Sunday, August 3, 2008

Memoir “Evolution”

A memoir is how one remembers one's own life,
while an autobiography is history, requiring research,
dates, facts double-checked. It is more about what can be gleaned

from a section of one's life than about the outcome of the life as a whole.

--Gore Vidal

When I first started writing Hot Flashbacks, Cool Insights circa 1996: I didn’t even realize it was a
memoir. I wasn’t familiar with the genre. I’m not sure I had ever read one. Autobiography, yes. Memoir, no.

Good thing my busy life forced me to back burner the book for many years till I had the time to figure out what I was doing. A few years ago, I ratcheted up my learning curve. My book wrote itself, once I understood the purpose and perspective of its “type.” I quickly found out--memoir is just my type!

I’m here to tell you, it just might be your type, too. As a genre, memoir has been extremely
popular over the past ten years. You used to have to be famous to sell one. Now you just have to have led an interesting life. It helps, too, if you’re funny. Some of today’s best selling memoir writers and their stories are hilarious—David Sedaris, Augusten Burroughs, and John Grogan, to name a few.

Memoirs aren’t necessarily just fun and games. They often reach into the deepest pockets of who we are, pulling out illuminating our personal mysteries and our unique learning about life and living. Two of my favorite memoirists in this camp are
Elizabeth Gilbert and Anne Lamott. This isn’t to say that their books aren’t also sometimes sprinkled with funny.

I pitch my tent in both camps, deep and funny, in Hot Flashbacks. But here’s the part that may be just a smidge radical. I also make a pitch in my book for you to pitch your tent, too, for a genuine memoir campout.


Hot Flashbacks is a memoir sandwich. There’s the usual meaty memoir in the middle, but it has a couple of extra components you can think of as bread, because they are food for thought. In the Foreword, Coming Attractions, I suggest why it is important for as many baby boomers as possible to write or otherwise record their memoirs. In the Resources, I give readers a jumpstart with information on how they can do that.

To explain:

The real boom in the baby boom is a big blast of insight that periodically explodes over the heads of individuals from one the transitional generations of all time. Imagine what we could do if we combined those ahas!

It isn’t new for “elders” to record their life stories for posterity. What differs now is the sheer volume and timing for the trend to take off. Boomers represent 28 percent of the US population. The Me Generation has always loved to talk about itself. Why not ride the wave of the current memoir craze, which has been cresting for years with no end in sight.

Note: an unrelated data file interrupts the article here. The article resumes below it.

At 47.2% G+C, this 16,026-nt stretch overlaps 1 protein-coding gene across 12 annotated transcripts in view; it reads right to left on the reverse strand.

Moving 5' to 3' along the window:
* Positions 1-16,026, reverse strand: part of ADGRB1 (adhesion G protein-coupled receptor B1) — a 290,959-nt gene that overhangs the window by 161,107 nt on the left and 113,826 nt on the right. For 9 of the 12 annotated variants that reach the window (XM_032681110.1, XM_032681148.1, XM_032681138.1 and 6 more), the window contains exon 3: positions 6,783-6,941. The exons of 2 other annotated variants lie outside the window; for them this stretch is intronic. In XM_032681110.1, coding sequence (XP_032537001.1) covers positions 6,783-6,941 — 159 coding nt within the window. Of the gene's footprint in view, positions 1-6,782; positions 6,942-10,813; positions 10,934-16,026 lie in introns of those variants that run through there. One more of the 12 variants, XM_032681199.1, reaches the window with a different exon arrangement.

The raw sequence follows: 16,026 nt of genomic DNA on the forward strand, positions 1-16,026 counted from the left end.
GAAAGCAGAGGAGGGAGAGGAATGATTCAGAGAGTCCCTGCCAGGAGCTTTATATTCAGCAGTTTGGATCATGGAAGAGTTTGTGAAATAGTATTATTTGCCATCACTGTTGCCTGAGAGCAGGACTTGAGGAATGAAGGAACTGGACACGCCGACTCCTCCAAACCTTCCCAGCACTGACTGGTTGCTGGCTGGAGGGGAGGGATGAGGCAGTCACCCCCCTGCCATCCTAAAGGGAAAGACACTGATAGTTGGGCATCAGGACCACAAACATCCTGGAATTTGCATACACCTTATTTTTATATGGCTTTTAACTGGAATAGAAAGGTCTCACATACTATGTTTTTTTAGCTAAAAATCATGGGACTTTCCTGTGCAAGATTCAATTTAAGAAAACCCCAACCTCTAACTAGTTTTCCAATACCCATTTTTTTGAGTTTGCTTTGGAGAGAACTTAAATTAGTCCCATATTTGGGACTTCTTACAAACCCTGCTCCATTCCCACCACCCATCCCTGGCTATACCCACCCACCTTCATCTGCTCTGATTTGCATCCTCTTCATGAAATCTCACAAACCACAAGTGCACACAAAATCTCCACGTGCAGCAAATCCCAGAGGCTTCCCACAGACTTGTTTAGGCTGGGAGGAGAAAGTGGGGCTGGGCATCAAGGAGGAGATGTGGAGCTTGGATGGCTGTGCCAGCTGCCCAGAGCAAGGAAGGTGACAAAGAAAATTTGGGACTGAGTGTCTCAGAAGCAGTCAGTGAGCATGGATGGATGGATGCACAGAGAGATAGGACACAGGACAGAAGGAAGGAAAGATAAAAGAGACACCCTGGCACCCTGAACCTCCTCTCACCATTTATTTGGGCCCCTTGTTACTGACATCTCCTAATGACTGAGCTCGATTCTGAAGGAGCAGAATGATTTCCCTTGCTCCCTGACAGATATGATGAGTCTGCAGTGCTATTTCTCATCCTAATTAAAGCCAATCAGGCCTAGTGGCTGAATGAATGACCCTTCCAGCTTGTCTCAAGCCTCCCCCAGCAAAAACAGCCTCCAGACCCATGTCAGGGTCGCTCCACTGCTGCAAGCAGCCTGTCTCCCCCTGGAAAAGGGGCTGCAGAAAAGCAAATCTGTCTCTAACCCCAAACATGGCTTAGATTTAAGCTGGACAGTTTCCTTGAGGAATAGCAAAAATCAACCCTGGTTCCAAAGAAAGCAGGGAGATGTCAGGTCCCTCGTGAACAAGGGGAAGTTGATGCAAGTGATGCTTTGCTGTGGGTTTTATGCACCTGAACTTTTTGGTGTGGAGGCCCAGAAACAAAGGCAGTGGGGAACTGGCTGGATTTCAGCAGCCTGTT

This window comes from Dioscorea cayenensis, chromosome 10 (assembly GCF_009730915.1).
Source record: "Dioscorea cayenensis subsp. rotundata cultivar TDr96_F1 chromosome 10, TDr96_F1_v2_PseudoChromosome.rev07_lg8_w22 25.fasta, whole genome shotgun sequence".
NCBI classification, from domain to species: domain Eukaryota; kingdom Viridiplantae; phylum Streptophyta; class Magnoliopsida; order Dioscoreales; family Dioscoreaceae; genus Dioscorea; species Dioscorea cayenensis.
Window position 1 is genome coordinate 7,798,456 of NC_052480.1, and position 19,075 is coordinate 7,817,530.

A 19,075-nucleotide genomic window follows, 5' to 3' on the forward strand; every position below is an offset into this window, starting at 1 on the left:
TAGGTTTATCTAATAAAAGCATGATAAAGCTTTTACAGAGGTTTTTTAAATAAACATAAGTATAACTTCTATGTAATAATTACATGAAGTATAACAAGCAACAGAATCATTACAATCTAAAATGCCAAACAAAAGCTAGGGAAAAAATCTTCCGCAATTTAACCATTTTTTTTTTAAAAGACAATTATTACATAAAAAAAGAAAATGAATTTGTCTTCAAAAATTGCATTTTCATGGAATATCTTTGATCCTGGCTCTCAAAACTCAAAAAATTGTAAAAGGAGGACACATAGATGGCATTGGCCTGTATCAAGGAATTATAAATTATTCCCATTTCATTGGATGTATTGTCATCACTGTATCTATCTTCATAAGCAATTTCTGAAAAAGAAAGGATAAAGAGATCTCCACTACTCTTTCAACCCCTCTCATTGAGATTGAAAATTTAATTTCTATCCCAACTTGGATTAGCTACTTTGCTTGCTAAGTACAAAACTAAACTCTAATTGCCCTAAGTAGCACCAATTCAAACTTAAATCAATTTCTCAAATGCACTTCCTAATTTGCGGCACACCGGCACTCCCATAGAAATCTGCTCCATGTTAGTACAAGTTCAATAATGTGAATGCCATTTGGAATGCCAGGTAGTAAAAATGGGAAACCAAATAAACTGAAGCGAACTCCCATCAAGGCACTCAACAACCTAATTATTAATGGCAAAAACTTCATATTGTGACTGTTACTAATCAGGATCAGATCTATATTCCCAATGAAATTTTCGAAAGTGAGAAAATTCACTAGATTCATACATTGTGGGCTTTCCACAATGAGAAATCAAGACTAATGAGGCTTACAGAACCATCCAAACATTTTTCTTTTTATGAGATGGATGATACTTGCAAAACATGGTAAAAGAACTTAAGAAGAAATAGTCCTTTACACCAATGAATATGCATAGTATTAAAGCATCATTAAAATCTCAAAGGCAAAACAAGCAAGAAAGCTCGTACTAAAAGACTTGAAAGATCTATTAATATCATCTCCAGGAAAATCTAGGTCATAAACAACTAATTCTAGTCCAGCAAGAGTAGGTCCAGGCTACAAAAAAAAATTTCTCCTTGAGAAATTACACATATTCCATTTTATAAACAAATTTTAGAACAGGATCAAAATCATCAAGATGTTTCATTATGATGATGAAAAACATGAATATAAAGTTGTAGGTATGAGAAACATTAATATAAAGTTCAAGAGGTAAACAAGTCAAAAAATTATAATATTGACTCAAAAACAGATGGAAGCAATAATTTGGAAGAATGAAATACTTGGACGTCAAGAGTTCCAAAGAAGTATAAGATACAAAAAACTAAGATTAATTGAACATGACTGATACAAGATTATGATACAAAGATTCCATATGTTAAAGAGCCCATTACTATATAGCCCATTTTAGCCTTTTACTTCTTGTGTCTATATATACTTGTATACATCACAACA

So many people reaching the wisdom years at once is more than a brain trust. It’s nearly an embarrassment of riches. Boomers have the ability to share what they’ve learned about making life meaningful—not just with other people supposedly entering the golden years—but with people of all ages. Hot Flashbacks isn’t just a memoir. I hope it’s the start of a movement.

An “evolution.”

In the ‘60s, many boomers were into revolution—the counterculture— breaking down old structures to give birth to something perceived as better. Positive change would never happen without the occasional shake-up and reexamination of where we’re stuck as a society. How we create change is as important as change itself.

Evolution is a quieter, organic, step-by-step form of doing the same thing. My boomer memoir “evolution” takes the courage to share yourself, warts and all. To show what you have learned through your personal evolutionary process for the benefit of all.

Our world definitely needs your knowledge and experience for cultural enrichment. I want to reclaim the practice of indigenous people over the world, whose elders share their wisdom with their tribe. I call this indi-genius.

Maybe we don’t want to be called elder or anything that smacks of the old Old. But how could we object to sharing our smarts—our insights? To make a better world?

That’s why I have changed it to an acronym and now call us the ME (More Experienced) Generation.

Read a memoir, eventually mine when it’s in print. And while you’re at it, start making notes for yours.

Join the Evolution!


Photo: Joyce Before 60+ Years of Personal Evolution. Taken at Living Treasures Animal Park in Donegal, PA—July 2008.

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